Students ask for swipes at Tuffy’s, the Nest

By Justine Ackerman

If you have ever wished that you could use a meal swipe at the Eagles’ Nest or Tuffy’s, there is a possibility that it could be granted.

“I’m not opposed to looking at using swipes in Tuffy’s or the Eagles’ Nest,” said Matthew Portner, director of Auxiliary Services. “It’s a tough thing…but that doesn’t mean it shouldn’t be talked about.”

At Student Speak-Up last Tuesday, Portner was asked several questions about the use of Eagle Cards in other capacities. With all of the congestion in Convo at peak hours, it seems reasonable to ask that students be able to disperse themselves across campus.

“We’ve got crowd issues at lunch,” Portner said. “We’re willing to look into it, but I don’t want students saying that they are receiving a lousy deal – you are looking at all-you-can-eat versus a grab and go.”

Portner said that Auxiliary Services will look into the possibility of eating elsewhere on a meal plan, and he wants student senate to be involved.

“It’s not as good of a deal to the students but we can look at it if that’s what they want,” Portner said. “I would be concerned if students were [going elsewhere but Convo] a lot.”

Portner said he worries that students would not be getting the value out of their meal plans and the money they paid for them if they were eating in other areas often, especially if they were not getting enough to eat or making poor meal choices.

“A person with 10 meal plans – I don’t want them getting 10 smoothies,” Portner said.

Another complaint brought up at Student Speak-Up was the inability to swipe in for a guest or friend. Many students want to take their visiting friends or family to Convo; however, watching their loved ones dish out $13 for dinner does not sit well when students are supposed to be the ones hosting.

“How many meals are wasted?” Beth Frisbee, a senior, said. “It’s nice that juniors and seniors get three meals a semester, but why can’t it be four? My parents can’t visit one and a half times.”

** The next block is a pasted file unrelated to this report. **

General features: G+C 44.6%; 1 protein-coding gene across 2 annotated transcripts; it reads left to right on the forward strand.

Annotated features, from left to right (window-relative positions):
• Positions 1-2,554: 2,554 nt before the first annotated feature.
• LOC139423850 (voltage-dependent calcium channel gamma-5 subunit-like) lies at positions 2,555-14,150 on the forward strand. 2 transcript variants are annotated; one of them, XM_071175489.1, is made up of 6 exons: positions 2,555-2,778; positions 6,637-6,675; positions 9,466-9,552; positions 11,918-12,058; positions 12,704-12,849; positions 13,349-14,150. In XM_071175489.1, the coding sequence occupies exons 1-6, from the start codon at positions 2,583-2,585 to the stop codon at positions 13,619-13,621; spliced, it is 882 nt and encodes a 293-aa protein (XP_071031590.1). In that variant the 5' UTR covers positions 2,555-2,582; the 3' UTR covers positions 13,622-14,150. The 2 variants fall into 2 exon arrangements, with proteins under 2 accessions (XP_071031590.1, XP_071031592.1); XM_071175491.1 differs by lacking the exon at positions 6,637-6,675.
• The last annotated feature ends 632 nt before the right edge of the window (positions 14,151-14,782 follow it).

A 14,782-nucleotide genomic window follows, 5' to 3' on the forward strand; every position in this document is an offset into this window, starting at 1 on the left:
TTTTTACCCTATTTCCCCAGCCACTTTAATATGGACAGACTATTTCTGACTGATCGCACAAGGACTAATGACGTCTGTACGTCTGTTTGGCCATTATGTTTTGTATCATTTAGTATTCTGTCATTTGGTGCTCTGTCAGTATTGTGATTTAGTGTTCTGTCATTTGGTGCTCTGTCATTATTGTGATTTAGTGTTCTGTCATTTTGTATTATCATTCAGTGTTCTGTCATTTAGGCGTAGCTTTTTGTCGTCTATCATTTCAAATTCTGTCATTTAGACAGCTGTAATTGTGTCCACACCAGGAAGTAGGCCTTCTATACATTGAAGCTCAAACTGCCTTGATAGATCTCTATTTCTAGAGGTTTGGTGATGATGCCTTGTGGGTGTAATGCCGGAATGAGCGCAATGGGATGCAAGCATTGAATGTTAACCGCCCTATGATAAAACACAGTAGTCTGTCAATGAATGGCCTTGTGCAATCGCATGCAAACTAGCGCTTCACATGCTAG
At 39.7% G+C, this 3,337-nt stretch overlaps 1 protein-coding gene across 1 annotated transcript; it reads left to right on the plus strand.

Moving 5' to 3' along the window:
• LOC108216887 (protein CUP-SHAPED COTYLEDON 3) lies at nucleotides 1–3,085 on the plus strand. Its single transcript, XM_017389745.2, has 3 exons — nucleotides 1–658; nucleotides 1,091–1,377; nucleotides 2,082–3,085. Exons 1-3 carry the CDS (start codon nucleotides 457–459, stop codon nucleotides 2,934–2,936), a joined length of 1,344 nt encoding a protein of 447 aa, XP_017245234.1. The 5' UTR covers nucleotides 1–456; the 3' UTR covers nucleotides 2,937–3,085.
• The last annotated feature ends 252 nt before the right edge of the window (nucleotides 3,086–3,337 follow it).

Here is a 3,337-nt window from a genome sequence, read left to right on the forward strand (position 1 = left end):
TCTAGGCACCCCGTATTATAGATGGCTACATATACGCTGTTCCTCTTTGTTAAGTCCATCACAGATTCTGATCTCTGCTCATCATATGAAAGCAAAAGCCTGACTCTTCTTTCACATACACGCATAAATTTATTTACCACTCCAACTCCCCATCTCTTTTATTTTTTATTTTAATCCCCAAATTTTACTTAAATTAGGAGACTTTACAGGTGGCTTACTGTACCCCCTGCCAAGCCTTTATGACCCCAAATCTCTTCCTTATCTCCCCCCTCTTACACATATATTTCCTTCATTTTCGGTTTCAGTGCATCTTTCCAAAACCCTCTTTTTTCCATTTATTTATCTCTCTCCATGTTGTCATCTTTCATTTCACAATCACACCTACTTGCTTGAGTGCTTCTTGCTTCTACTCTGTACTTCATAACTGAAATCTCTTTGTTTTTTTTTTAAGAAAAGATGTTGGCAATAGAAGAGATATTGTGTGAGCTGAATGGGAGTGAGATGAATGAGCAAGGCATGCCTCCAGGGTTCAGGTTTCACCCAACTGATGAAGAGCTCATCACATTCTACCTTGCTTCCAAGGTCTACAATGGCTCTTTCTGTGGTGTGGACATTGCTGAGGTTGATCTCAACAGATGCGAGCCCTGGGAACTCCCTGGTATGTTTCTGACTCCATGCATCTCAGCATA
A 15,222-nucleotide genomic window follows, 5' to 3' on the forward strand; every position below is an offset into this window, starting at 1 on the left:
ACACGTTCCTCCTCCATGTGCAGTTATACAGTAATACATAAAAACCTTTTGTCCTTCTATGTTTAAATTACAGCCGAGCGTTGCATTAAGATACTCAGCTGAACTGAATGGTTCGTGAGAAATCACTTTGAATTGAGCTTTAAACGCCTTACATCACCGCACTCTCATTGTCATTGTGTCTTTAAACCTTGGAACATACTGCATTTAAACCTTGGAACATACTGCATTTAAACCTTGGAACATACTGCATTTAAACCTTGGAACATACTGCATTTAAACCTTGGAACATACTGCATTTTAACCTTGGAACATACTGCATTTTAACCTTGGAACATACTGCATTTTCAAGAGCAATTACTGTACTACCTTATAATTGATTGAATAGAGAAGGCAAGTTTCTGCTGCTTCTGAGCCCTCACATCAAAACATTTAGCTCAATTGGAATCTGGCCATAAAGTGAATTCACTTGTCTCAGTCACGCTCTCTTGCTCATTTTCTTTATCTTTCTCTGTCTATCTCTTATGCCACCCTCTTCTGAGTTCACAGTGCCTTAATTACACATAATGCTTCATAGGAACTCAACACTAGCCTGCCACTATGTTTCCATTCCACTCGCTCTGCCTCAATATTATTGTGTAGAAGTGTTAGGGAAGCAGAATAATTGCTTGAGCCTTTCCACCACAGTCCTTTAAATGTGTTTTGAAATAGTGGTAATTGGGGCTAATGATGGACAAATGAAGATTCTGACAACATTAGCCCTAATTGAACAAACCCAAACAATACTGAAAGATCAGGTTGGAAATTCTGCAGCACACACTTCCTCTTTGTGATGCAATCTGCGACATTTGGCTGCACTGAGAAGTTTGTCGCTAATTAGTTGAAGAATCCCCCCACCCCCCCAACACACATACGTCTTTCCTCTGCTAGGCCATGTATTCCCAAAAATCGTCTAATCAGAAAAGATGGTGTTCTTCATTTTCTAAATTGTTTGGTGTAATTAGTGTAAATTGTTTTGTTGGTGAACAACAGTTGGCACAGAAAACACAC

Frisbee pays for 15 meals, but normally only uses nine and says it’s too bad the other six can’t be used to her advantage.

Portner says students should compare their meal plans to Rec Center fees that are bundled into tuition. If a student doesn’t use the Rec Center, are they entitled to money back? Portner would say no, because students have the ability to go to the Rec Center and choose not to.

“Students pay housing fees,” Portner said. “Now if they go home for a weekend, are they entitled to waiving fees?”

Portner went on to say that missed or unused meal plans are counted on for Convo’s survival.

“That money helps with daily specials, seafood night or other high-end foods,” Portner said. “If every student used every meal plan, we would have no revenue.”

Portner points out that the university is non-profit and so we spend the money we earn. A reduction in revenue instantly and obviously has an impact on something else.

Portner said he believes that, even if students don’t get to use every meal plan swipe, they are very lucky with what they have.

“Take a look at our menu over a four week cycle,” Portner said. “It’s incredible. Most of our cooking is from scratch and a lot of food is locally produced. We have culinary trained chefs and don’t take breaks – our services are continuous from seven to seven.”

Portner also pointed out that many schools do not have as many stations as AU does and that Convo produces hundreds of meals-to-go every day. Many schools don’t do that, he said, and that is how AU tries to add value.

“I think it’s a good system and the majority benefits,” Portner said. “You can try new things, experiment new flavors and make new things yourself.”